Welcome to the December #TrailingSpouseStories blog crawl!
This December, we talk about the much anticipated and somehow dreaded, ultra sentimental Christmas holidays. How were the Christmas holidays outside your home country? How is it similar and different? What did you enjoy most spending Christmas abroad?
Find out how we spend our holidays and how it feels to spend it in different corners of the globe, so don’t forget to read more stories of fellow trailing spouses at the end of this blogpost 🙂
I lay down in bed beside my husband, full from a modest porcine feast filled with laughter and the usual exchange of personal daily Dubai war stories amongst handful of fellow pork loving Filipino friends. Pork was always the star of the noche buena and other celebrations in the pork restricted desert.
It was a happy Christmas celebration. I was blessed beyond belief, so it seemed that there was no time to feel sad or sorry for ourselves that evening. Here I was living the dream, sleeping beside my the love of my life, whom I have waited for so long to be physically together with (9 years with 3 years of that in a LDR), a bed to lie down on, a blanket to keep us warm through the cold desert winter and a livelihood that took care of our basic needs and some reasonable wants.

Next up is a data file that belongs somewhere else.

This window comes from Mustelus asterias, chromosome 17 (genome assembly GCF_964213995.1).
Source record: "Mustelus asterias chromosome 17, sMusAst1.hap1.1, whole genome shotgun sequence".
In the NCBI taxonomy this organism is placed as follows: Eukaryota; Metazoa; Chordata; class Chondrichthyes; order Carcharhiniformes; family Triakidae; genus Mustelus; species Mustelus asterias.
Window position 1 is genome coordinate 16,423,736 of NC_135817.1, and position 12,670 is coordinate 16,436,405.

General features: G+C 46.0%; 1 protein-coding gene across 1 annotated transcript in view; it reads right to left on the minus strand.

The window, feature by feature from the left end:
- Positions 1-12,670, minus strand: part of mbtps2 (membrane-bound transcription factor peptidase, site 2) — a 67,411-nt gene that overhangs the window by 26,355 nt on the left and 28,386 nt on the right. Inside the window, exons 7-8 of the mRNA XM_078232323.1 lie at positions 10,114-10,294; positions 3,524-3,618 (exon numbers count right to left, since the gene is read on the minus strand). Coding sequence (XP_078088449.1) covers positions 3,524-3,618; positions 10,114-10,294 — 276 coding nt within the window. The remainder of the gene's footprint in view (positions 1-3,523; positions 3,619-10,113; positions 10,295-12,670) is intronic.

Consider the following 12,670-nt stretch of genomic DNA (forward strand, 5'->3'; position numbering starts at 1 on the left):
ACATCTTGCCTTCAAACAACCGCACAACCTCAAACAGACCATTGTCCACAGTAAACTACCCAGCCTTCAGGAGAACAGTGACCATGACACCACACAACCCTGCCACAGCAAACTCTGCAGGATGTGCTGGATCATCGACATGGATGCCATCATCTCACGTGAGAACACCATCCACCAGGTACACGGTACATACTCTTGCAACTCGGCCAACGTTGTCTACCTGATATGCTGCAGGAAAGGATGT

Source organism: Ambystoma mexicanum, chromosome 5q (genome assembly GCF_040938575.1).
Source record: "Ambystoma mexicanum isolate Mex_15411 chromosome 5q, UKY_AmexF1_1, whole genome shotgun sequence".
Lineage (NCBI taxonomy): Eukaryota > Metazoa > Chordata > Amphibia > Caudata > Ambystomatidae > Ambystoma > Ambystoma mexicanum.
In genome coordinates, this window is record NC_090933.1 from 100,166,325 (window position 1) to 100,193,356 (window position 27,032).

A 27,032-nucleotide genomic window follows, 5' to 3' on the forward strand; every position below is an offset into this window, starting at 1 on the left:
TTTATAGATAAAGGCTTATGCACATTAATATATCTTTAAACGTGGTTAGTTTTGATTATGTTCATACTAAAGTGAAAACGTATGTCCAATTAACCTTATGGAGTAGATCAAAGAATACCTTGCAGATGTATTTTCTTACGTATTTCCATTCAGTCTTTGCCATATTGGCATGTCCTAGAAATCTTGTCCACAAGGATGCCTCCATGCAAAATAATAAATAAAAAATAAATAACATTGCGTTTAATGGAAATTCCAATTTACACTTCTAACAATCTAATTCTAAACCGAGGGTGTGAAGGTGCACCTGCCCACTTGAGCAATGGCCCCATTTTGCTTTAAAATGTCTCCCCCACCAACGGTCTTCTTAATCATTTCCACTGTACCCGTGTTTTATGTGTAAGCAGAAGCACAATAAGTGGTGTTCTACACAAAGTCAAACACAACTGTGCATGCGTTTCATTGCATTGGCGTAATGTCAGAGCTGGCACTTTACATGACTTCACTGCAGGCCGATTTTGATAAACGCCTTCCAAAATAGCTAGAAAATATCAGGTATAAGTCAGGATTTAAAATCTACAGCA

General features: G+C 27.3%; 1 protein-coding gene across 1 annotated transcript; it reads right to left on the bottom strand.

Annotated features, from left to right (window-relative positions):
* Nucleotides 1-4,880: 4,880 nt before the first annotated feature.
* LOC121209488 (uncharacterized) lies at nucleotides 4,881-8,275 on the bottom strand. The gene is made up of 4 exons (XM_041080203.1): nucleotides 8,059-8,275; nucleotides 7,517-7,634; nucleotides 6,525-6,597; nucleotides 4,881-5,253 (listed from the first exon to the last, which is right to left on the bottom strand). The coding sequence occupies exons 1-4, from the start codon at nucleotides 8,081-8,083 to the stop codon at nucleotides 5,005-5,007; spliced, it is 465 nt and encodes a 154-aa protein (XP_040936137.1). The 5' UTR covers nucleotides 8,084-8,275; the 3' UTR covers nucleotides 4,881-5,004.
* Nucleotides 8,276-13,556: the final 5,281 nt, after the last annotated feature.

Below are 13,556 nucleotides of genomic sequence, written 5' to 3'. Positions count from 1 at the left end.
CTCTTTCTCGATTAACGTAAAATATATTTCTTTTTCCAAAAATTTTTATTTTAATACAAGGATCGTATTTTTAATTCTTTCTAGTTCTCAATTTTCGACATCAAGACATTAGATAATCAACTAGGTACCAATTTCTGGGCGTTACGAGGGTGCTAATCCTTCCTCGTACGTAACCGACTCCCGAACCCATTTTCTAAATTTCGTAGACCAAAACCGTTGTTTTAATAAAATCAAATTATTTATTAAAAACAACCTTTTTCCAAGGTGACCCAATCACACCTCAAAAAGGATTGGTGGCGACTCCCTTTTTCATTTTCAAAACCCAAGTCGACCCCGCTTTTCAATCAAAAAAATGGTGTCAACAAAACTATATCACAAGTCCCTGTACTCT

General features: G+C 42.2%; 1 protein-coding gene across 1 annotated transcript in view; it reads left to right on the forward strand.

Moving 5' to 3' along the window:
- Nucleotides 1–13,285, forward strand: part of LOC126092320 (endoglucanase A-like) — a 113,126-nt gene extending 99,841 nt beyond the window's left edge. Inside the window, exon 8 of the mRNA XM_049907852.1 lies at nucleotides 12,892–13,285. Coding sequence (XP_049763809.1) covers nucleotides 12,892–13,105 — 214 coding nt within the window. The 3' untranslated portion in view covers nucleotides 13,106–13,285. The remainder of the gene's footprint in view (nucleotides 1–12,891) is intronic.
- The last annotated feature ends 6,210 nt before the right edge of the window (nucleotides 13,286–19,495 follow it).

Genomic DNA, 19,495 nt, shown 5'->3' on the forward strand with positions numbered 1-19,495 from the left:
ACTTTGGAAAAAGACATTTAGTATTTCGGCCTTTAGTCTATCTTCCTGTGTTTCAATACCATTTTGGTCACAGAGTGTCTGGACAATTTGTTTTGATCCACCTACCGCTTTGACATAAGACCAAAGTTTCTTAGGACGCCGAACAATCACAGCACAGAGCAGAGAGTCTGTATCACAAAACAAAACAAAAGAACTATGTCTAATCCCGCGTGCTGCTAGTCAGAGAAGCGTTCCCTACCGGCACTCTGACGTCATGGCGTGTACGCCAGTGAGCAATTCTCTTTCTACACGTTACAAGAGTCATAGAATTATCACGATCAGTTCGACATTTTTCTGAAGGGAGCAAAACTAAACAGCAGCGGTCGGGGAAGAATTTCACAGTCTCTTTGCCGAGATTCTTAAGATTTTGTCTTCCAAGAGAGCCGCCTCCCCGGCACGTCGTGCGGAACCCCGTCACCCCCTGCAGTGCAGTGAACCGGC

Yet this Christmas was just different.
No blinding Christmas light displays. No crazy traffic jams caused by the influx of balikbayans (i.e. expats who return home usually for a vacation) and last minute shoppers. No back-to-back-to-back Christmas get togethers with colleagues, friends and family. No traditional Christmas feast of callos madrileno with crusty French bread, fruit salad – a melange of fruit cocktail, bananas, condensed milk and whipped cream topped with maraschino cherries and chopped cashew nuts, carved Chinese ham from Quiapo and chicken galantina. No Christmas bazaars and tiangges. No hyper extended year-end non-working holidays.
The Husband needed to get proper sleep to be ready for the work day ahead.
Christmas in the UAE was just another normal day. Of course, it was. We lived in a Muslim country, so honoring the Jesus’ birthday with a day off was out of the question (Yes, even if the malls are bedecked with wreaths, ribbons and bling and, to top it off, a mile high Christmas tree surrounded by gifts), or rather, under the disgression of each’s employer. You’d be lucky to have one who would give a day off. Some, would actually take a personal leave just to revel in the holiday spirit.
I am not what you call a “Christmas person”, who considers this season the happiest time of the year. I don’t countdown to Christmas day. I don’t burst into song and awkward dance upon hearing twinkly notes of my favorite Christmas carols. I don’t relish in decorating our home as the trailing spouse life has taught me to live light. The Husband and I don’t even exchange gifts. But maybe I am a closet “Christmas person” because, deep inside, something was just off.